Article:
Campus Only Senior Thesis
Bachelor of Arts
© 2013 Patricia Ingrassia
The 2008 subprime mortgage crisis is characterized by an increase in subprime lending and default on such mortgages. A combination of factors, such as risk excessive risk taken on by financial institutions, poorly implemented government housing policies and biased regulation are perceived to have caused the crisis. In response to the crisis, Congress approved the largest bailout of the United States financial system in taxpayer history. Signed into law by President George W. Bush, the Troubled Asset Relief Program (TARP) authorized the federal government to spend hundreds of billions of dollars to purchase distressed assets, including mortgage-backed securities, and provide liquidity to banks. Comprehensive financial reform followed the bailout package in the form of the Dodd-Frank Wall Street Reform and Consumer Protection Act. This paper examines how both pieces of legislation threaten the constitutional protection of economic liberties.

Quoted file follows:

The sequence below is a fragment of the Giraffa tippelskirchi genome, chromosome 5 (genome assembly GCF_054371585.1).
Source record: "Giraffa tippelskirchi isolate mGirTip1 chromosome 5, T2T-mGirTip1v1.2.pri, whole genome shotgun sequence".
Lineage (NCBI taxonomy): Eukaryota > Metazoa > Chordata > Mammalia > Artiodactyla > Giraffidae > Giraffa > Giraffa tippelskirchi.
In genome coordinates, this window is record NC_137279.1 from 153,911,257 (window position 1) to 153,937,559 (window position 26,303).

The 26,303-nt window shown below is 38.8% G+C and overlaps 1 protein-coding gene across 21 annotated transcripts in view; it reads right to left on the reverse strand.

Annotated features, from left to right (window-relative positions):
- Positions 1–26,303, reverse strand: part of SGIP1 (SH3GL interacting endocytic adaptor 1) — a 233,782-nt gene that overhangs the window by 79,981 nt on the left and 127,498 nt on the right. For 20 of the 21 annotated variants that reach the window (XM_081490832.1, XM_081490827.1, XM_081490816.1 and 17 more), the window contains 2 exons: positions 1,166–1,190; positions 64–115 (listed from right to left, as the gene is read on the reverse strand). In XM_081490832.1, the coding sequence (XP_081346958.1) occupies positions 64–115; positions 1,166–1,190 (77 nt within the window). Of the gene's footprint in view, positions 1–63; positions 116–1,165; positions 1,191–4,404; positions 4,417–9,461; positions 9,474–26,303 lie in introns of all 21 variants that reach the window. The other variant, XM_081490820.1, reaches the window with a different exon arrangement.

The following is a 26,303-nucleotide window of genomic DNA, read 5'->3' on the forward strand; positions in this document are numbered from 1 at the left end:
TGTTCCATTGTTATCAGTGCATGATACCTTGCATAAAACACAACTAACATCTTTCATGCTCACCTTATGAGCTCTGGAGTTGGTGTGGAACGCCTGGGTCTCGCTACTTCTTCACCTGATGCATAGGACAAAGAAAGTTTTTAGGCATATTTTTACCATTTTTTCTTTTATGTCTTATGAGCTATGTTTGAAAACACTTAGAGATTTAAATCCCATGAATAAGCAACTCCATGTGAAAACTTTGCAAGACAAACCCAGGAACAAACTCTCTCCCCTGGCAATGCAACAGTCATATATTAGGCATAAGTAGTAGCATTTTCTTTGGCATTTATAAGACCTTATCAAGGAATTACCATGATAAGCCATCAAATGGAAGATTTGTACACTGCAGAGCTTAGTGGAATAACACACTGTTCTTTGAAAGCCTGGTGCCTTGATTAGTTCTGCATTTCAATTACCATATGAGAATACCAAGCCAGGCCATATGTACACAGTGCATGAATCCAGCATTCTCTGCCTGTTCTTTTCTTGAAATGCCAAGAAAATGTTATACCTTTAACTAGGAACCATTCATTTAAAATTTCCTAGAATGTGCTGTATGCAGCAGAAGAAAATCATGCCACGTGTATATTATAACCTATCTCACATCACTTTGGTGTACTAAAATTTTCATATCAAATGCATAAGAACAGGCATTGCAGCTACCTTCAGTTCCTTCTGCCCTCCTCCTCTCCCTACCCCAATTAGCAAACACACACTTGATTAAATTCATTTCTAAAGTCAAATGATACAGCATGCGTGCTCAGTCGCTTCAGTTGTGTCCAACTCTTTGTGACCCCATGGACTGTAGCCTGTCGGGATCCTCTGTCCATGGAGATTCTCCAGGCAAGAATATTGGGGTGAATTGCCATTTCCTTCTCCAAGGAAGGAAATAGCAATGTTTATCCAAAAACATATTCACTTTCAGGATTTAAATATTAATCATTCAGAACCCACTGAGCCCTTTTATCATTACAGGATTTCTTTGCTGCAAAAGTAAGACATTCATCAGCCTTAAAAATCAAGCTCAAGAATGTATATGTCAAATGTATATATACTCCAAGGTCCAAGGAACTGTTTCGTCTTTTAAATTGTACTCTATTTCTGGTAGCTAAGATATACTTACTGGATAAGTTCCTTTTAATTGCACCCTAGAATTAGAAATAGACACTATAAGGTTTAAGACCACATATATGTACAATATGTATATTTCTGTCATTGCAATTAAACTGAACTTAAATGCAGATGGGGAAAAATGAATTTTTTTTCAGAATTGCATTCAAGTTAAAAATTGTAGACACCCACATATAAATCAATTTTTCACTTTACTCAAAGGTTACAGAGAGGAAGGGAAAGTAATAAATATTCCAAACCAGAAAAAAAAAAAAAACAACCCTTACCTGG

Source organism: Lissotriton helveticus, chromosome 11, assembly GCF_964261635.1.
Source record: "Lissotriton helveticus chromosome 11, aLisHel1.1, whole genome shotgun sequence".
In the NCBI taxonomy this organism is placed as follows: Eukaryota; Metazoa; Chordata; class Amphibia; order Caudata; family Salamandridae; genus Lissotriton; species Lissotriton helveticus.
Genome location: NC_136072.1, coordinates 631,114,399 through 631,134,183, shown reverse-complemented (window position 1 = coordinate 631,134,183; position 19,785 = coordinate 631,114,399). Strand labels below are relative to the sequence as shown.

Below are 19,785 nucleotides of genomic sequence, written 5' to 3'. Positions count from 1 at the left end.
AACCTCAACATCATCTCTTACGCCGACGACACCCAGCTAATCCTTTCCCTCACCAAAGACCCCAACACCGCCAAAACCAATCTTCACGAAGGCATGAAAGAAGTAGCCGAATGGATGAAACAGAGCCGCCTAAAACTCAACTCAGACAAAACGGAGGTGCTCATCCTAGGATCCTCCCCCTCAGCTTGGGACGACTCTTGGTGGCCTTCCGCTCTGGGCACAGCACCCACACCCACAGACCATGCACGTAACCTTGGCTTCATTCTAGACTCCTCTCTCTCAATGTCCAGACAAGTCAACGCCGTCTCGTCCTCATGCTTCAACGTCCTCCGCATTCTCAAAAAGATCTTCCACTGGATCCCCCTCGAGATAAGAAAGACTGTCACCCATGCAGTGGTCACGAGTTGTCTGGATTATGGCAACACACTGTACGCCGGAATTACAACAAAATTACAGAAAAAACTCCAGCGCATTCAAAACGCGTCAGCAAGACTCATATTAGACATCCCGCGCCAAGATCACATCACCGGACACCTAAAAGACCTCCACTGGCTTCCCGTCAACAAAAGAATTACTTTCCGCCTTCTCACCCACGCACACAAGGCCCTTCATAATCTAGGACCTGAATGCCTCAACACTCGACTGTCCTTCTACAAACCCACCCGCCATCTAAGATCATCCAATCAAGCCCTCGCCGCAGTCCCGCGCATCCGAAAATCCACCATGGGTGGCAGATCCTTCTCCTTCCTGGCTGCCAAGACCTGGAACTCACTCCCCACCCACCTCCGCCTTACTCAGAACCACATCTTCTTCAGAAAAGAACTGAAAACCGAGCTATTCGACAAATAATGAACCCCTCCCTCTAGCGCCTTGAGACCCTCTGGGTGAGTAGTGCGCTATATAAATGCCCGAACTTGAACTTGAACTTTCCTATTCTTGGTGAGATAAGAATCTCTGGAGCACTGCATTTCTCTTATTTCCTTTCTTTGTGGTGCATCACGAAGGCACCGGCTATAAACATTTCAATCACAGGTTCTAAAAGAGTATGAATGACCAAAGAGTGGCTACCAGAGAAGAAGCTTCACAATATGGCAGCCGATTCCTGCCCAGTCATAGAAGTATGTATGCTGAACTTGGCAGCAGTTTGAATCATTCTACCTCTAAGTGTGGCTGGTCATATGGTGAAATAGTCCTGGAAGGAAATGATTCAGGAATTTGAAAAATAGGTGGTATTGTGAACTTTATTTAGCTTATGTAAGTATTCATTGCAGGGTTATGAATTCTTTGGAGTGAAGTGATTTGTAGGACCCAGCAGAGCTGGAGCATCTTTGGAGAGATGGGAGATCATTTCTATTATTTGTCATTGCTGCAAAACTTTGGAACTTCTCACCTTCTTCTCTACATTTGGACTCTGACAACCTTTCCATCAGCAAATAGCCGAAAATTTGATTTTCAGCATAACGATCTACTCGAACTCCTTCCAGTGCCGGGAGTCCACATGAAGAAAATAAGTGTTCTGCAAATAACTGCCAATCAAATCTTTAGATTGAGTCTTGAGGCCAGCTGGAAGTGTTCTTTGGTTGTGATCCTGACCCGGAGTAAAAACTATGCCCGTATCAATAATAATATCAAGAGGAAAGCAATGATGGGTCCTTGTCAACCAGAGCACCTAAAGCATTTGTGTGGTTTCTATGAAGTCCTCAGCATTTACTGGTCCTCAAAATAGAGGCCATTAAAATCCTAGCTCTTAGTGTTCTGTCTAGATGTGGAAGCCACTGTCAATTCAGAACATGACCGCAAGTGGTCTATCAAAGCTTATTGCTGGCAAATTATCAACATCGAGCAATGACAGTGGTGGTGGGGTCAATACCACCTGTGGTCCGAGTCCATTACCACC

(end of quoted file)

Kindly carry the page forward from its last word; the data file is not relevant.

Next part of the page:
Ingrassia, Patricia, "TARP and the Wall Street Reform Consumer Protection Act: An Examination of Constitutional Protection of Economic Liberties" (2013). CMC Senior Theses. 692.
This thesis is restricted to the Claremont Colleges current faculty, students, and staff.